I was over at the new CrossFit gym the other day, getting ready to head home when Eric Adams pulled out a poster he had just received. It was a photo of a young girl, her face contorted in her efforts to lift the weight she had across the front of her shoulders. The poster read "You just got schooled by a 14-year-old girl." Eric explained that the image came from a CrossFit competition in which the girl on the poster, Kallista Pappas, had been cleaning and jerking, an Olympic lift that requires the lifter pull the weight off the floor and put it over head, usually in two movements. The girl had dropped the weight as she lost her balance, she had fallen backward and the weight had hit and scraped down her shin. Kallista 
then got back up and finished the workout.
What the poster doesn`t tell is that Kallista weighed 103 pounds. The weight she was using was 100 pounds. She finished the exercise, after dropping the weight on herself, putting the weight over her head a total of 25 times. While she came in dead last in that workout, the crowd, and the rest of the competitors, were cheering for her.
Young Miss Pappas is now the stuff of legend in CrossFit circles, not for her muscular strength, though that was considerable, but for the strength of her heart. When the time comes, can I act like a 14-year-old girl, or at least that one?
For the same reason, I went out this weekend and found Michael Oher`s book, "I Beat the Odds." Oher was the subject of the book and the movie "The Blindside," and felt he needed to tell his side of his own story. There were a few liberties taken by the makers of the movie that Oher wanted to correct, and the original writer could not know what was going on in Oher`s head while he was living the life we now associate with the movie.
The book tells the story, like the subtitle states, Oher`s journey from "homelessness to the Blindside." It humbles me and inspires me to see and read about such determination, and in some cases, blind luck, that get people out of seemingly hopeless circumstances to very possibly, the best at what they do. By the way, The Baltimore Ravens are currently maneuvering to build their entire offense around Oher, an offensive tackle. When`s the last time you heard a team do that?
Anyone who has paid attention to cycling, or American sports, or even cancer advocacy in the last 11 years, has an idea of Lance Armstrong`s story. Young, brash, wildly talented Texan fights back from testicular cancer to win cycling`s biggest event a record seven times. Did you know his father left when he was a toddler? That his mother raised him, more or less by herself? That he was a nationally-ranked triathlete at 16?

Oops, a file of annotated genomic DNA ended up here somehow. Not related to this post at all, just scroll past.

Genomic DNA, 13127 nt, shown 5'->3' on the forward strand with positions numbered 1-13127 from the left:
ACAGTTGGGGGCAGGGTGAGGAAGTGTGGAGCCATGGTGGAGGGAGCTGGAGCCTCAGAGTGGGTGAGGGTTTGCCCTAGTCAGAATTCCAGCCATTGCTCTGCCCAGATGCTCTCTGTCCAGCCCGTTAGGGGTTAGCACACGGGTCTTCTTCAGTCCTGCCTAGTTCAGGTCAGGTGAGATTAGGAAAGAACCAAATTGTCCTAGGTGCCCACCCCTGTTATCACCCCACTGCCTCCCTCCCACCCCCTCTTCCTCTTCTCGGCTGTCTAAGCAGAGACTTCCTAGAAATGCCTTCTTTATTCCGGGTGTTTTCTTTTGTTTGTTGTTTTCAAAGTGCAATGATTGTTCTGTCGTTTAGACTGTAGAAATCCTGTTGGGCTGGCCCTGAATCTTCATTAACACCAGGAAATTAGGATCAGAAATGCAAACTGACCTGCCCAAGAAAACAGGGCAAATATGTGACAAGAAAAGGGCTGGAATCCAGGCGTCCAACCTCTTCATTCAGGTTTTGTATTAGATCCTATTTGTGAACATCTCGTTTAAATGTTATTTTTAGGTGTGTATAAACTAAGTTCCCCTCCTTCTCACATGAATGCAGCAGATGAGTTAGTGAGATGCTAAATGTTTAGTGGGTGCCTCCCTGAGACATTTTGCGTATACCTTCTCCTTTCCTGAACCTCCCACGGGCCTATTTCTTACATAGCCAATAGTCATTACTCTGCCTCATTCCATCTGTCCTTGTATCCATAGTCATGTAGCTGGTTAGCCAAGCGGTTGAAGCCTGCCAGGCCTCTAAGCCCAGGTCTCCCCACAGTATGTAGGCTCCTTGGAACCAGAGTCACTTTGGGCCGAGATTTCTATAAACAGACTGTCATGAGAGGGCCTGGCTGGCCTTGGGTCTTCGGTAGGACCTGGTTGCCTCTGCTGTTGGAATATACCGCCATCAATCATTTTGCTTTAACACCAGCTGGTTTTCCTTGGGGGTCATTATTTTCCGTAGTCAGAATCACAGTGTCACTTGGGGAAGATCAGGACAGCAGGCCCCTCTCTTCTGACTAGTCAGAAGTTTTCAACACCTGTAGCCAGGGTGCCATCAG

A name you may not know is that of American cyclist Saul Raisin. Raisin grew up in Dalton, Ga. where he rode mountain bikes. He came to the attention of American cycling enthusiasts when, riding for the French pro team Credit Agricole, he won the Best Young Rider competition in the 2003 Tour of Georgia. During a road race in 2006, Raisin crashed, bouncing his head off the pavement. Raisin should have died. He developed hemorrhaging in his brain and doctors removed some of his right temporal lobe to save him.
After a week in a coma, and another month in an Atlanta hospital, Raisin emerged alive. He lost movement on his left side and significant memory, but he was alive. Raisin went through physical therapy, spent another few months on indoor trainers and eventually tried to rejoin Credit Agricole. The team doctors could not, in good conscience, release him to race, as one more hit to the head could likely kill him. Raisin didn`t let that stop him.
Raisin is out of professional cycling, but he has his own foundation, Raisin Hope, which helps families who have been touched by the injuries Raisin has endured. In an interview in the March 2011 issue of "Road" magazine, Raisin states, "we are small with big hearts." They know they are not the LiveStrong Foundation, but they are doing good work, one case at a time.
Inspiration can keep us moving. Seeing what others have overcome can help us in our struggles and challenges. Riding for someone else, or for a bigger cause, can make the riding or efforts little easier. Find what inspires you and get out there.
Have fun, be careful. I`m going riding.